Why Telegram had to follow Apple and Google when they suspended a voting appPavel Durov
Telegram gives its users more freedom of speech than any other popular mobile application. Unlike other apps, Telegram can't be pressured by shareholders, cloud providers or advertisers into unjustified censorship.
Telegram doesn't exist in isolation, however. It depends on other companies to function, from banks and telecoms to Apple and Google. The latter are particularly important, because Telegram – like all mobile apps – has to follow rules set by Apple and Google in order to remain available to users on iOS and Android.
This year Google and Apple started to require that apps like Telegram comply with local laws in the countries where they operate. Some laws (like surveillance laws) are incompatible with human rights, and we have never been pressured by the OS developers because of ignoring them. Some other laws, mostly related to publicly available content, are considered legitimate by Apple and Google, so we have to follow suit every time they enforce them in their ecosystems.
An example of this occurred last week, when Apple and Google banned a Russian voting app due to local laws. The app offered tactical voting advice, directing most of its users to vote for the communist party in the Russian parliamentary elections last weekend. This voting app also existed for months as a Telegram bot, and despite thousands of reports and requests to take it down, we let it remain available. After the election started, however, both Google and Apple removed the app from their app stores, explaining that it violated local laws against interfering with elections – and that it was the developers’ responsibility to ensure compliance. Within 24 hours, Telegram was forced to follow the stores’ policies and temporarily suspend the bot for the 2 remaining days of the election.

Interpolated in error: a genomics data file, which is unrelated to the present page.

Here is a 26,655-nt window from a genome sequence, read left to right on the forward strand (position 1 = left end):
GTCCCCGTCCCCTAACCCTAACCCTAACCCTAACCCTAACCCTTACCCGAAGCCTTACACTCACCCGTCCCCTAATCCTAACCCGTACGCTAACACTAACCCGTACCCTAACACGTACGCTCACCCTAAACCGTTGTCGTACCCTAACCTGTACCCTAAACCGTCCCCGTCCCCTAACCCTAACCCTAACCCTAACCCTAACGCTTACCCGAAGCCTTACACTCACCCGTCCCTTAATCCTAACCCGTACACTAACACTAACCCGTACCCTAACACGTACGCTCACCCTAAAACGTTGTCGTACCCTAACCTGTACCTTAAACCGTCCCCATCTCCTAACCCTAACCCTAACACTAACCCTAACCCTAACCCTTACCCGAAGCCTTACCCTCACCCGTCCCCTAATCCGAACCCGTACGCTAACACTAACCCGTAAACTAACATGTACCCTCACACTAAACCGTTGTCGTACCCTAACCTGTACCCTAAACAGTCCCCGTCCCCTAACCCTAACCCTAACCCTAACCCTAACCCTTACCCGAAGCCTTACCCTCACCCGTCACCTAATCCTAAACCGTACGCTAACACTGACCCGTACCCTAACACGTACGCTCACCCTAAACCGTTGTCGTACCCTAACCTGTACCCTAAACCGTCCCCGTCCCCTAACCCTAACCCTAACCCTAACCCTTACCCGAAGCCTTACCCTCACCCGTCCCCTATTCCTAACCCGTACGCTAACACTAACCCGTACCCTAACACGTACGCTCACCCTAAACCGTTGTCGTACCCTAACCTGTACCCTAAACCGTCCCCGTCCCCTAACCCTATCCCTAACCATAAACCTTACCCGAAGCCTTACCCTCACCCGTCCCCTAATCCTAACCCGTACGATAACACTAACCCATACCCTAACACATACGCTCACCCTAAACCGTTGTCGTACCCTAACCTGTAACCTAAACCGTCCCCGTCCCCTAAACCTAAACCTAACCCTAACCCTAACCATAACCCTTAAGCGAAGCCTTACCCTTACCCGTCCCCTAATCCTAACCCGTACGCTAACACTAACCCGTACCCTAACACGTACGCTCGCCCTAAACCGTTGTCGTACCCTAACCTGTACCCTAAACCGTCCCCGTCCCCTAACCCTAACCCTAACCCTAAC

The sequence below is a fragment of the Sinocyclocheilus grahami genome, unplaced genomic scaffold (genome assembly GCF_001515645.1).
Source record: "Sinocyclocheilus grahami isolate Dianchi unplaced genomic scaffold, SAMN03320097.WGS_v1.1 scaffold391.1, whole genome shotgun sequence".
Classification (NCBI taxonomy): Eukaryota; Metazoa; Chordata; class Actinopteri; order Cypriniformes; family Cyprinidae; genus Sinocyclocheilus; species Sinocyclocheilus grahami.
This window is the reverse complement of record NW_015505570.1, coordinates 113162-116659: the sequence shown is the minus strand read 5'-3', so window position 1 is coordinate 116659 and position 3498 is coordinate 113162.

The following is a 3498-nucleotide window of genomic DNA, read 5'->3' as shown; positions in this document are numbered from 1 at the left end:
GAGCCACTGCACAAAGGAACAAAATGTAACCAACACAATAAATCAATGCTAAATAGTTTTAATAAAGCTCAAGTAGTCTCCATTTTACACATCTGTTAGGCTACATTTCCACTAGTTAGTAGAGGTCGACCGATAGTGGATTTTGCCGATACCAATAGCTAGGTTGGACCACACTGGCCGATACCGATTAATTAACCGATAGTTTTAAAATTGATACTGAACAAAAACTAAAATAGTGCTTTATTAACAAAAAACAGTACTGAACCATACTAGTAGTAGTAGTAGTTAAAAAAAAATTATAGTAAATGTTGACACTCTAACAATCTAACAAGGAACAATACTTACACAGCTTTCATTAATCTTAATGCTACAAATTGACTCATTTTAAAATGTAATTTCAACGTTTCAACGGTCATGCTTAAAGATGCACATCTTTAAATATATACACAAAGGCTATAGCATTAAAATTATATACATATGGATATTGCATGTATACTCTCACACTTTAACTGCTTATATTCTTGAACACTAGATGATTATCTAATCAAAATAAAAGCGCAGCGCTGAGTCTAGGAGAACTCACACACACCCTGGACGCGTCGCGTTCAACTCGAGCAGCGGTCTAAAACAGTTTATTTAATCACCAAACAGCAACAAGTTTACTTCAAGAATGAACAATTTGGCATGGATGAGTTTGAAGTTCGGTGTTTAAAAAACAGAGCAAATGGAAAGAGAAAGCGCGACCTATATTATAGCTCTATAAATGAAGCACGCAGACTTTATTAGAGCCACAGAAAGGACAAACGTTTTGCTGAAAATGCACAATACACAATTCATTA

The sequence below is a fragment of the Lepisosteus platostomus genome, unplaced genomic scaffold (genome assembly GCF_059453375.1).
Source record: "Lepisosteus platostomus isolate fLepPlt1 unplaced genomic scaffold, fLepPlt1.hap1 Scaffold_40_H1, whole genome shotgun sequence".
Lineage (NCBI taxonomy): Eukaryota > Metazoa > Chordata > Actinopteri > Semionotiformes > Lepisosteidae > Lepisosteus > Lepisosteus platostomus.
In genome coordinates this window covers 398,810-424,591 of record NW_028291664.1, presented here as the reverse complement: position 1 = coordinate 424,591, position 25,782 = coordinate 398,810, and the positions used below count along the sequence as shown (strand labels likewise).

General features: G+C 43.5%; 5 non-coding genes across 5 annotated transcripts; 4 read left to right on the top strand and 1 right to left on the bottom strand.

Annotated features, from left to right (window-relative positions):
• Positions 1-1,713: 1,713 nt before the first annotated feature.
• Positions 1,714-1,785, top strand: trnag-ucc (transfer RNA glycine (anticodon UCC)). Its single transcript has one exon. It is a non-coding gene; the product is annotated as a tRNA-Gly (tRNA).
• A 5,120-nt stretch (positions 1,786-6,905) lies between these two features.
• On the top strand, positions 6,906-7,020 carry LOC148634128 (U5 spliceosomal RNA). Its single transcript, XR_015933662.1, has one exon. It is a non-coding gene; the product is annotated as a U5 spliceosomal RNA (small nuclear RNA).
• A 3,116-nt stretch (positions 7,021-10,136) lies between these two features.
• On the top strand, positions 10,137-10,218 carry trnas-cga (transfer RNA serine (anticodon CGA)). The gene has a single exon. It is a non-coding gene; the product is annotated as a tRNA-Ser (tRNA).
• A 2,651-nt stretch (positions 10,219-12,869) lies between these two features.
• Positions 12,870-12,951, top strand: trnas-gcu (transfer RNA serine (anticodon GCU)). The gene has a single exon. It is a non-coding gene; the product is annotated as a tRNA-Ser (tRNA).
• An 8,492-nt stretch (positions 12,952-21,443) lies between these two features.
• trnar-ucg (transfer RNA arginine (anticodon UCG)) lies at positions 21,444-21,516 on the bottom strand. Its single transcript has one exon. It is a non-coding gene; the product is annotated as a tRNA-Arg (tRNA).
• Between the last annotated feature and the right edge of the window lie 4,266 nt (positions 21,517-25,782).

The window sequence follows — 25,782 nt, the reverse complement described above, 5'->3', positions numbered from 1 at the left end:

Some people asked whether we could have avoided doing that. They rightly expect us to question any demand for censorship. As anyone familiar with our history knows, Telegram is the first app to stand up to and, if necessary, pick a fight with a government. We did it multiple times in many authoritarian countries from Hong Kong to Belarus. We successfully withstood attempts to block our service for years. But last weekend was not the right moment to start a war – for two reasons.